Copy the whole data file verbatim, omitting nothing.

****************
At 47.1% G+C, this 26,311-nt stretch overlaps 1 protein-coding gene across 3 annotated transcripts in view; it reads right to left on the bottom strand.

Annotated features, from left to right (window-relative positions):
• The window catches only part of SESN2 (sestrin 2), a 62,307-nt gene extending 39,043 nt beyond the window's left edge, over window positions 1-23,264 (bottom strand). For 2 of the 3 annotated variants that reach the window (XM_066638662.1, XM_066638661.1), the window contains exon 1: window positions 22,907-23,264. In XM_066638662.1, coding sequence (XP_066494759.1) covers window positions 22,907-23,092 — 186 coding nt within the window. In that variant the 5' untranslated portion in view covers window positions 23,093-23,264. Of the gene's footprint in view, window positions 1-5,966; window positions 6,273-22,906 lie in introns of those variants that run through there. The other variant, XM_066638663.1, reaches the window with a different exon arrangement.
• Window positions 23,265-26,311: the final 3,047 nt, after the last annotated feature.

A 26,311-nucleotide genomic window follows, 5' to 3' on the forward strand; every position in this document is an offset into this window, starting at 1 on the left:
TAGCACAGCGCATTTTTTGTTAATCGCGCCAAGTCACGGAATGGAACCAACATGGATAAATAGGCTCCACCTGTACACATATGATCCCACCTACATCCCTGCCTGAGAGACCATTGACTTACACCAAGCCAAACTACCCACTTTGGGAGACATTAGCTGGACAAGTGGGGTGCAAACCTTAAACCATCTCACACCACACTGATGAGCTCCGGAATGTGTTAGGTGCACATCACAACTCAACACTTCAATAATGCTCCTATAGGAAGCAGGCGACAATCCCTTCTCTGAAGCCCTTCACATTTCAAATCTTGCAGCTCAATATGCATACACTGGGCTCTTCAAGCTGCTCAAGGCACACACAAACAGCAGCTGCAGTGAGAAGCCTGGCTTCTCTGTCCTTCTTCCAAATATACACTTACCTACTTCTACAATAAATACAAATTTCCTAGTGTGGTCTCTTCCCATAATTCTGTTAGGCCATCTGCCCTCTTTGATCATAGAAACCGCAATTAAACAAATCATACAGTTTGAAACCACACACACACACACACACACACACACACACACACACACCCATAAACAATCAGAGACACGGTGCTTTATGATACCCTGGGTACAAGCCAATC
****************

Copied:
At 47.1% G+C, this 26,311-nt stretch overlaps 1 protein-coding gene across 3 annotated transcripts in view; it reads right to left on the bottom strand.

Annotated features, from left to right (window-relative positions):
• The window catches only part of SESN2 (sestrin 2), a 62,307-nt gene extending 39,043 nt beyond the window's left edge, over window positions 1-23,264 (bottom strand). For 2 of the 3 annotated variants that reach the window (XM_066638662.1, XM_066638661.1), the window contains exon 1: window positions 22,907-23,264. In XM_066638662.1, coding sequence (XP_066494759.1) covers window positions 22,907-23,092 — 186 coding nt within the window. In that variant the 5' untranslated portion in view covers window positions 23,093-23,264. Of the gene's footprint in view, window positions 1-5,966; window positions 6,273-22,906 lie in introns of those variants that run through there. The other variant, XM_066638663.1, reaches the window with a different exon arrangement.
• Window positions 23,265-26,311: the final 3,047 nt, after the last annotated feature.

A 26,311-nucleotide genomic window follows, 5' to 3' on the forward strand; every position in this document is an offset into this window, starting at 1 on the left:
TAGCACAGCGCATTTTTTGTTAATCGCGCCAAGTCACGGAATGGAACCAACATGGATAAATAGGCTCCACCTGTACACATATGATCCCACCTACATCCCTGCCTGAGAGACCATTGACTTACACCAAGCCAAACTACCCACTTTGGGAGACATTAGCTGGACAAGTGGGGTGCAAACCTTAAACCATCTCACACCACACTGATGAGCTCCGGAATGTGTTAGGTGCACATCACAACTCAACACTTCAATAATGCTCCTATAGGAAGCAGGCGACAATCCCTTCTCTGAAGCCCTTCACATTTCAAATCTTGCAGCTCAATATGCATACACTGGGCTCTTCAAGCTGCTCAAGGCACACACAAACAGCAGCTGCAGTGAGAAGCCTGGCTTCTCTGTCCTTCTTCCAAATATACACTTACCTACTTCTACAATAAATACAAATTTCCTAGTGTGGTCTCTTCCCATAATTCTGTTAGGCCATCTGCCCTCTTTGATCATAGAAACCGCAATTAAACAAATCATACAGTTTGAAACCACACACACACACACACACACACACACACACACACACACCCATAAACAATCAGAGACACGGTGCTTTATGATACCCTGGGTACAAGCCAATC